Monday, September 29, 2008
Teach English and Learn Spanish: An Interesting and Profitable Combination
Teach English and Learn Spanish
When a reader recently wrote in to ask,
“I am interested in teaching English (as a foreign language) in a Spanish-speaking country (mainly because I desire to reach some fluency in the language)."
I was, needless to say, intrigued since I myself teach in the Spanish-speaking country of Colombia. The correspondence finished up with,
“Is there any country that you would recommend as being the best place to learn Spanish?”
That was it, I was hooked.
Here’s some of what my response contained plus some added tidbits.
As for locations where the L1 (first language) is Spanish: The two best for newly-minted EFL (English as a Foreign Language) teachers are Mexico and Ecuador, in my opinion. Briefly, here’s why:
Mexico has a straightforward, although not always quick infrastructure set up for ex-pat English language teachers. The money isn't too bad either in many locations. Getting to and from the USA is normally quick, easy and inexpensive. The FM-3 working visa that long-term teachers will need isn’t too big of a hassle to acquire, and while not actually cheap, it’s affordable. You can easily recover your investment working only for a short time. Many schools will even pay it for you on a one-year minimum contract. Otherwise schools at least help you with getting the work visa, even if you must “front” the money for it yourself.
There are an abundance of Spanish-for-foreigner schools in the larger cities like Mexico, D.F., Guadalajara and Monterrey, among others. ELT (English language teaching) jobs are relatively plentiful and the regional Spanish is a widely-understood, comprehensible variety.
Ecuador is also foreigner-friendly to a point. There are truckloads of Spanish-for-foreigner schools in Quito and other major cities. They use the dollar, which will stretch your savings to greater distances and the country is quite "Americanized" enough that you won't feel like an idiot from day one because you can't read anything or don't recognize anything around you. In a pinch, English speakers aren’t difficult to find in the more upbeat sectors of Quito or Guayaquil, either. There are so many Spanish-for-foreigner schools in Quito, it’s almost silly. At my last count more than 125 had their doors open for business. Other cities like Guayaquil and Cuenca have their offerings too. Jobs are reasonably easy to come by, especially if you’re prepared by a CELTA (Certificate in English Language Teaching to Adults) or a well-taught TEFL (Teaching English as a Foreign Language) course beforehand.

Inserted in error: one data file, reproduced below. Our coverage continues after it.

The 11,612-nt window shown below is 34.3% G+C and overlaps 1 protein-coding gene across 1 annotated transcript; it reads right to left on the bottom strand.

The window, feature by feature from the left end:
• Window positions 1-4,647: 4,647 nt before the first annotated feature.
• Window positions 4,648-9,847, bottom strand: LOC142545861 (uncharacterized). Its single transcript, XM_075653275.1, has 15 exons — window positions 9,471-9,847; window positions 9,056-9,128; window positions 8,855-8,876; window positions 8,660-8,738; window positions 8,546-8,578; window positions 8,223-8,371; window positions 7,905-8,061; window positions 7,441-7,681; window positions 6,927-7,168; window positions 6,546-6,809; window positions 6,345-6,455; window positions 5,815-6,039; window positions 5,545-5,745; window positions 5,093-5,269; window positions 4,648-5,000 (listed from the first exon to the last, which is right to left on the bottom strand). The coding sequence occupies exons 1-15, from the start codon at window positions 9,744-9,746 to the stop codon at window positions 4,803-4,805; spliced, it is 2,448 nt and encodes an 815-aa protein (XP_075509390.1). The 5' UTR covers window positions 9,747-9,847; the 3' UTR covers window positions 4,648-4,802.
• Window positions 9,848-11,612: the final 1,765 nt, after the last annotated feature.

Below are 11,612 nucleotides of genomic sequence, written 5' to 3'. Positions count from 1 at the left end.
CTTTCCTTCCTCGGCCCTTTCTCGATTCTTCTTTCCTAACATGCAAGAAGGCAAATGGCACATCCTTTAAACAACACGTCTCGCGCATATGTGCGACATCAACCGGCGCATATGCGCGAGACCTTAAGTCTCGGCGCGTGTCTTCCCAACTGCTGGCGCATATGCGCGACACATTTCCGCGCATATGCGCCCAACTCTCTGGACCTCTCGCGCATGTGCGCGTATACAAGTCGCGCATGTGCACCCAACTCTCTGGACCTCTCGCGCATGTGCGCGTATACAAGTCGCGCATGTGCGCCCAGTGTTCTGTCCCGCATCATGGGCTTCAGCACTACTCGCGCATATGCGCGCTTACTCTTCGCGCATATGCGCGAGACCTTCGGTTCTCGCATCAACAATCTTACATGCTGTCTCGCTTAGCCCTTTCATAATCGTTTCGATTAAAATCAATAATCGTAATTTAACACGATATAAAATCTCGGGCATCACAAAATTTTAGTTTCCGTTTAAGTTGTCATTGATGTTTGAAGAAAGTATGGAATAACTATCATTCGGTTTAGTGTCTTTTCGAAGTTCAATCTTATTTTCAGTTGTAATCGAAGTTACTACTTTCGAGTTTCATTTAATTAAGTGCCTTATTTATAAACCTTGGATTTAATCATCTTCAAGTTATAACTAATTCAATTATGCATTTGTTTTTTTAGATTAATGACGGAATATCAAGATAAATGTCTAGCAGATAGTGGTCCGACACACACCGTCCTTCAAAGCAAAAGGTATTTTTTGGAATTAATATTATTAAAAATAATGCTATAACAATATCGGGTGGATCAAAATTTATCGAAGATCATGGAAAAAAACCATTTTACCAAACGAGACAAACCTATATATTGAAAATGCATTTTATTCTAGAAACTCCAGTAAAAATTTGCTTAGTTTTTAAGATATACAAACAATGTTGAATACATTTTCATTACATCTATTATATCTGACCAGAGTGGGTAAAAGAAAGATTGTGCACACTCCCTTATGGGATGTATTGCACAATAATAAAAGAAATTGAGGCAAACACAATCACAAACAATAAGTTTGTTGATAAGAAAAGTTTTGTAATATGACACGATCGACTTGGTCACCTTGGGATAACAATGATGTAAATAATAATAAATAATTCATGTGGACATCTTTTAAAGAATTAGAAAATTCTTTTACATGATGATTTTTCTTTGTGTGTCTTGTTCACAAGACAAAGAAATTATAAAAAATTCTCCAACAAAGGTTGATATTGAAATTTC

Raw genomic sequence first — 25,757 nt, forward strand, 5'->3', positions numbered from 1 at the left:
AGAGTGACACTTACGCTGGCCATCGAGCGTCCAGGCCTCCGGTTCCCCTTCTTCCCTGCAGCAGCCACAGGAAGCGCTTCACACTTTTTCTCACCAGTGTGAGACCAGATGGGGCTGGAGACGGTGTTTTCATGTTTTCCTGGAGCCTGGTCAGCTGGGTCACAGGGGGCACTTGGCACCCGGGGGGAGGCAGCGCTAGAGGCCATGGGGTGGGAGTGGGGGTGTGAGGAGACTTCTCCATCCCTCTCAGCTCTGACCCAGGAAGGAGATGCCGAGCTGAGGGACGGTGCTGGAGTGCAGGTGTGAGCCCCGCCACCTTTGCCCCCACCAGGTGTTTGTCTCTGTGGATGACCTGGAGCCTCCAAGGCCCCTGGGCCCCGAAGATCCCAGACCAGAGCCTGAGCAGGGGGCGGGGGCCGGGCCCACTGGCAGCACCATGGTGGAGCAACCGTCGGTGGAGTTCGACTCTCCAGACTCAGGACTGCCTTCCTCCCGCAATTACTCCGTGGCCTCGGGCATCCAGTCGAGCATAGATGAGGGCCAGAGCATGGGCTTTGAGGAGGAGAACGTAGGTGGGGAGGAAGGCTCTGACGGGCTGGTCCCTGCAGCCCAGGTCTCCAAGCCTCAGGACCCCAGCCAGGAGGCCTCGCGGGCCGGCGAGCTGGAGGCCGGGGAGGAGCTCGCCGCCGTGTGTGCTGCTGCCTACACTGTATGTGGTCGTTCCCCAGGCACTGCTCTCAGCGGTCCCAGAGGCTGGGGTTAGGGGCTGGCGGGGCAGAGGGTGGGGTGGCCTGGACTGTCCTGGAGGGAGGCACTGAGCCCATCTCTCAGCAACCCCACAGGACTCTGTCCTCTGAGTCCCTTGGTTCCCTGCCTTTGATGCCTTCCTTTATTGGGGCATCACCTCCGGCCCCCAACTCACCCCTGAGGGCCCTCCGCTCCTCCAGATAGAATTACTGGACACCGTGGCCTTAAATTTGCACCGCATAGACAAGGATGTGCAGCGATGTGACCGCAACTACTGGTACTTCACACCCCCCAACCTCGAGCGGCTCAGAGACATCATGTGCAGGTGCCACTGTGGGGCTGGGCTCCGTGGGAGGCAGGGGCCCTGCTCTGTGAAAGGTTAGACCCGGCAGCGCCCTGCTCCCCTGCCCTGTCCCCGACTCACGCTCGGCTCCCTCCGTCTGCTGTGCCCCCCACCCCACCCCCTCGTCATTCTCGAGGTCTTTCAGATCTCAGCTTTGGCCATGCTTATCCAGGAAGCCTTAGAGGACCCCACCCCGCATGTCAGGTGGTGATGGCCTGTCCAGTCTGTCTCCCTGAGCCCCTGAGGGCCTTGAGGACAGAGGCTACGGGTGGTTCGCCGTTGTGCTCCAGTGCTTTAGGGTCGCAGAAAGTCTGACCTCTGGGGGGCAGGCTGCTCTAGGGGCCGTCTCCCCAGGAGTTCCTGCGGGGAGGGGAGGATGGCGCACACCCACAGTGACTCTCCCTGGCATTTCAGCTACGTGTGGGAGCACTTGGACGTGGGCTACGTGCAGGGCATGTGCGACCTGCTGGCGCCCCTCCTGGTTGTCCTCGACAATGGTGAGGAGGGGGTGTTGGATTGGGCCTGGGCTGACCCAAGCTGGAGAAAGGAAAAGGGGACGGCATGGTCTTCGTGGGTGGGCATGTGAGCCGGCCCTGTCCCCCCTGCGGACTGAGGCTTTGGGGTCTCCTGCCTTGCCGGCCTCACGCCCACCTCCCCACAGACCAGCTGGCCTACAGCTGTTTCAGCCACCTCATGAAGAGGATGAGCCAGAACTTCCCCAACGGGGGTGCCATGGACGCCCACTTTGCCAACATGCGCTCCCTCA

If you need more information you can check out my article series on English language teaching, and teaching English in Mexico posted at http://ezinearticles.com/?expert_bio=Larry_M._Lynch. I sincerely hope this offers you some guidance. Best wishes for a great career in a location that’s interesting for you.
… and good luck, you’re going to need it.
Prof. Larry M. Lynch is an EFL Teacher Trainer, Intellectual Development Specialist, prolific writer, author and public speaker. He has written ESP, foreign language learning, English language teaching texts and hundreds of articles used in more than 100 countries. Get your FREE E-book, "If you Want to Teach English Abroad, Here's What You Need to Know" by requesting the title at: firstname.lastname@example.org Need a blogger or copywriter to promote your school, institution, service or business or an experienced writer and vibrant SEO content for your website, blog or newsletter? Then E-mail me for further information.